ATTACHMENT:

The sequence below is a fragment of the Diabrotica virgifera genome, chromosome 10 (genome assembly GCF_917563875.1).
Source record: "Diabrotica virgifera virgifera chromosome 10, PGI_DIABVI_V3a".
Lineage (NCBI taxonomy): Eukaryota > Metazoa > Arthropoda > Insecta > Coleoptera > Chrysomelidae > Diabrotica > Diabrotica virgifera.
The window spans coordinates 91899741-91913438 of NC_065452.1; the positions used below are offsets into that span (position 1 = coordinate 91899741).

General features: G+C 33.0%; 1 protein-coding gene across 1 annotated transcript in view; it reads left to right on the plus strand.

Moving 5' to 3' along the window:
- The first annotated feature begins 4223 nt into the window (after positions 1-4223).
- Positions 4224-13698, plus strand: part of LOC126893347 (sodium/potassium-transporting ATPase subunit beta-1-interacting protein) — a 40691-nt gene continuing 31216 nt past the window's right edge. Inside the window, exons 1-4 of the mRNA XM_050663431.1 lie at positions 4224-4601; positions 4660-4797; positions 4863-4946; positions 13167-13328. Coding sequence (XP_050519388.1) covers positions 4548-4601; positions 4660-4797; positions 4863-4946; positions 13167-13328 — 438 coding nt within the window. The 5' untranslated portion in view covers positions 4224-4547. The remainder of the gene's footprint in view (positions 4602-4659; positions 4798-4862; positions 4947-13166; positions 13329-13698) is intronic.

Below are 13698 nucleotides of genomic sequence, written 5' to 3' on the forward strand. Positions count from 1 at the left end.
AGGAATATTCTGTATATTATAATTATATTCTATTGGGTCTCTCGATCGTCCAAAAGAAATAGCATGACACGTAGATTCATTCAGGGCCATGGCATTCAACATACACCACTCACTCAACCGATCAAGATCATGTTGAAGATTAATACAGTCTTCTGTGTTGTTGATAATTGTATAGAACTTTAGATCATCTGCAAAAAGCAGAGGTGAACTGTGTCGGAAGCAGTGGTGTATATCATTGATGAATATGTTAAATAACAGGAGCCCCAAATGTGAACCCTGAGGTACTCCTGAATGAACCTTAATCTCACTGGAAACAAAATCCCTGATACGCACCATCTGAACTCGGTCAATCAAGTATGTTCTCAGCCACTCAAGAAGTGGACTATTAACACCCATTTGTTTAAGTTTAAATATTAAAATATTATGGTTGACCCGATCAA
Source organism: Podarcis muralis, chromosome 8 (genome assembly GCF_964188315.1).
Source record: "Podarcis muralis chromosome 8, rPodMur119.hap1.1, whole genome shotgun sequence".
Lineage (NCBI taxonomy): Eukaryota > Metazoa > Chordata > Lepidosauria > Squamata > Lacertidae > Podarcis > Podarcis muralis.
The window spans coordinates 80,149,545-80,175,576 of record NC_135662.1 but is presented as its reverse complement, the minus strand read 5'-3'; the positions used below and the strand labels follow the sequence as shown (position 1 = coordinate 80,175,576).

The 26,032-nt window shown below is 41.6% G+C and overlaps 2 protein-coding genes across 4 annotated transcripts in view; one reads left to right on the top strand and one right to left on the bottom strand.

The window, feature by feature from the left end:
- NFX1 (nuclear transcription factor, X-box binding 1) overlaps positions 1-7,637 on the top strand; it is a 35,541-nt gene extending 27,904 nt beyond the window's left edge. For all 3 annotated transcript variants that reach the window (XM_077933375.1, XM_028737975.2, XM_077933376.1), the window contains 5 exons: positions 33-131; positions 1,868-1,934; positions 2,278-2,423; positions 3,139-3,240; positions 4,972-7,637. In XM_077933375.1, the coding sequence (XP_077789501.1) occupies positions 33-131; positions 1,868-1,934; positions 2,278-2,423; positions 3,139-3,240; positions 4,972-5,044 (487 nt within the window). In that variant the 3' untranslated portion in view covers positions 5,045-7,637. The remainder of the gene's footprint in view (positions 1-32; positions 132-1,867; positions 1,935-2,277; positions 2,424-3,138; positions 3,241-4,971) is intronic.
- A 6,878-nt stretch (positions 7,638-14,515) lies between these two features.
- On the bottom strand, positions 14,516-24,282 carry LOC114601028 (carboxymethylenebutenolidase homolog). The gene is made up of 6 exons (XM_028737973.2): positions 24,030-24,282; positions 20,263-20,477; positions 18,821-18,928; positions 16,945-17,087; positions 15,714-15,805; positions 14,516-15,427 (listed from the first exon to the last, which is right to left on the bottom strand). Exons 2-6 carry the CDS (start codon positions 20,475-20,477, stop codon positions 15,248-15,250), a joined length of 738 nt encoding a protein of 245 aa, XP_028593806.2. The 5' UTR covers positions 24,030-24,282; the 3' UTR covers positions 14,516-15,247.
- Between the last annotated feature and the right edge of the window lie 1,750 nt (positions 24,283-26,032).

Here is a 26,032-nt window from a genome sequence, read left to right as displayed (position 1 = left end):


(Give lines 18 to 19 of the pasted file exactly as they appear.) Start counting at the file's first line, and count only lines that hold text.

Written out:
- A 6,878-nt stretch (positions 7,638-14,515) lies between these two features.
- On the bottom strand, positions 14,516-24,282 carry LOC114601028 (carboxymethylenebutenolidase homolog). The gene is made up of 6 exons (XM_028737973.2): positions 24,030-24,282; positions 20,263-20,477; positions 18,821-18,928; positions 16,945-17,087; positions 15,714-15,805; positions 14,516-15,427 (listed from the first exon to the last, which is right to left on the bottom strand). Exons 2-6 carry the CDS (start codon positions 20,475-20,477, stop codon positions 15,248-15,250), a joined length of 738 nt encoding a protein of 245 aa, XP_028593806.2. The 5' UTR covers positions 24,030-24,282; the 3' UTR covers positions 14,516-15,247.